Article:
The Decline and Fall of the British Empire, by Piers Brendon

July 24, 2011 at 12:31 (Book Reviews, English History, Highly Rated Books, Historical, Nineteenth Century, Politics, Second World War, Twentieth Century) (, , , , , )

9/10

Piers Brendon writes with the sort of jocular and sardonic style that has become the form for modern histories; always gently mocking all that is positive in his chosen study, and phlegmatically acknowledging all that is negative, all the while maintaining a carefully constructed distance so as not to be sullied by the riff-raff he describes. This permits him astonishing liberties in both damning and lauding, but is a little frustrating due to the difficulty of pinning him down to an honest opinion: these he gives sparingly and reservedly.

While this book is an overview and a glossed account of some two hundred years of global history: in spite of–or even because of his title, Brendon spends very little time at all in the British Isles, and omits almost in their entirety such crucial subjects as the industrial revolution, the repeal of the corn laws, the liberalisation of the British Parliament and even the fierce battles of Disraeli and Gladstone for control of Bristish destiny. All of these subjects are admitted only insofar as they relate to Empire, and then only as they relate directly.

“They included Scottish Highlanders, bag-piped and red-coated, bonneted, plumed and kilted, who were variously thought to be women, eunuchs and demons with a keen appetite for ‘curried black babies.’ Certainly they were a terrifying array, once complimented by General Havelock for holding their fire until ‘you saw the colour of your enemy’s mustachios.'”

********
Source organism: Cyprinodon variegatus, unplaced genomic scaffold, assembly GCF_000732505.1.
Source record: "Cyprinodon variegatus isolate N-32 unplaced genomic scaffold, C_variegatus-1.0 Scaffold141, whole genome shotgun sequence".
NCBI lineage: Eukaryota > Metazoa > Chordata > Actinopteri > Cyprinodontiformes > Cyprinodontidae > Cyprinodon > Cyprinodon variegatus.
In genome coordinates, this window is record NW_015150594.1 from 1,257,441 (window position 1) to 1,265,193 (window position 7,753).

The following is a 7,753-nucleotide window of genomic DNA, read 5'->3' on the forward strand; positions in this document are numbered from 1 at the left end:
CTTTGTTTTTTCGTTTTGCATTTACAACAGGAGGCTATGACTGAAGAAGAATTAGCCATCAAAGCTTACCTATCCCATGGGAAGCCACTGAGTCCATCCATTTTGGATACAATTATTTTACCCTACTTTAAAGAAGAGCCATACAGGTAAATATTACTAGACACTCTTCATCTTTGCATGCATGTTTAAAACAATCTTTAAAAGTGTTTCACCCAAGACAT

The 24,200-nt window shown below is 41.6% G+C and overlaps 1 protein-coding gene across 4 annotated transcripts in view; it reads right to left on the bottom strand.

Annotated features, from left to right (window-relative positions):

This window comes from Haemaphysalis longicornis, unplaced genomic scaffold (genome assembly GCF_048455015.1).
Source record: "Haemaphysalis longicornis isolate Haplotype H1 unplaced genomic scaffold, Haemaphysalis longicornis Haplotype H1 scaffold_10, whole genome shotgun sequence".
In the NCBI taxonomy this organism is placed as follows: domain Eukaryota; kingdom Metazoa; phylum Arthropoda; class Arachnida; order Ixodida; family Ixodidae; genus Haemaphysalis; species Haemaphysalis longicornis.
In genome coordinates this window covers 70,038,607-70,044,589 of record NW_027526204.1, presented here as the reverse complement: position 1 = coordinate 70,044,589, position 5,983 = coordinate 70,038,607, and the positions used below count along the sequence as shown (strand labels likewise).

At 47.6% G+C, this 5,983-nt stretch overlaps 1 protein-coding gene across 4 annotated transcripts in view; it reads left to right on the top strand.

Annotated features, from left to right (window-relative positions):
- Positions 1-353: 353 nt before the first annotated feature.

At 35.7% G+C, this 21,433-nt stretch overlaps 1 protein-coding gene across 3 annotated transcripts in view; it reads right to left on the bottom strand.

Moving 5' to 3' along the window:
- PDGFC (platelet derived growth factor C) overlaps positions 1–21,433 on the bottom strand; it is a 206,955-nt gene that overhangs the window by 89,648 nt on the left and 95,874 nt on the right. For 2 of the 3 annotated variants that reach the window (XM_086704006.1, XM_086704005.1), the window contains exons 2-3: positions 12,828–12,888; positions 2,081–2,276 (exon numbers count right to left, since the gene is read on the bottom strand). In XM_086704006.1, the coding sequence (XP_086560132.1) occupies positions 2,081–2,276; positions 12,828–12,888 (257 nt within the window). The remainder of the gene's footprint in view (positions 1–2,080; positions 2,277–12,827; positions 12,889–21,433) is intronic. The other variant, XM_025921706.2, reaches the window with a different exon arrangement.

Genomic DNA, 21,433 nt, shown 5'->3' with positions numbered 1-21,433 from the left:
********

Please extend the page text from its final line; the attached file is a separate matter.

-The Decline and Fall of the British Empire

Despite this selectiveness and despite his massive scope, Brendon manages to treat several intricate colonial stories with surprising detail. There are the ubiquitous anecdotes and personal recollections and slanders, following modern history’s trend of focusing a little myopically on the “common people” (whoever they were) at the expense of wars and acts and personages; but Brendon allows himself enough space and time to pause on occasion to actually question the causes and reasons for some very singular events. Seldom does he allow himself to give a definitive answer, but at least he ventures so far as to offer out definitive questions.

With prose both lyrical and perversely vernacular, this is not the sort of book where any committed reader will find himself bogged down in a syntactically murderous discussion of dusty manuscript or appalling old civil servants and their historical meddling. It is thrilling in parts, but not gratuitously so, and has a depth that is unexpected in such a casual treatment of such a vast subject. The book’s greatest omission is its apparent failure to contextualise its history, or to link its chronology in a dynamic way to the evolution of global politics and society: however, this omission is apparent only at the first glance, and only because of the sheer mass of material presented, which outweighs the clear comparative commentary that Brendon provides. This is not a flawless work, and it is certainly not the last word on the subject; but it is a pleasing introduction written with a fluent pen and a surprising amount of insight and detail.

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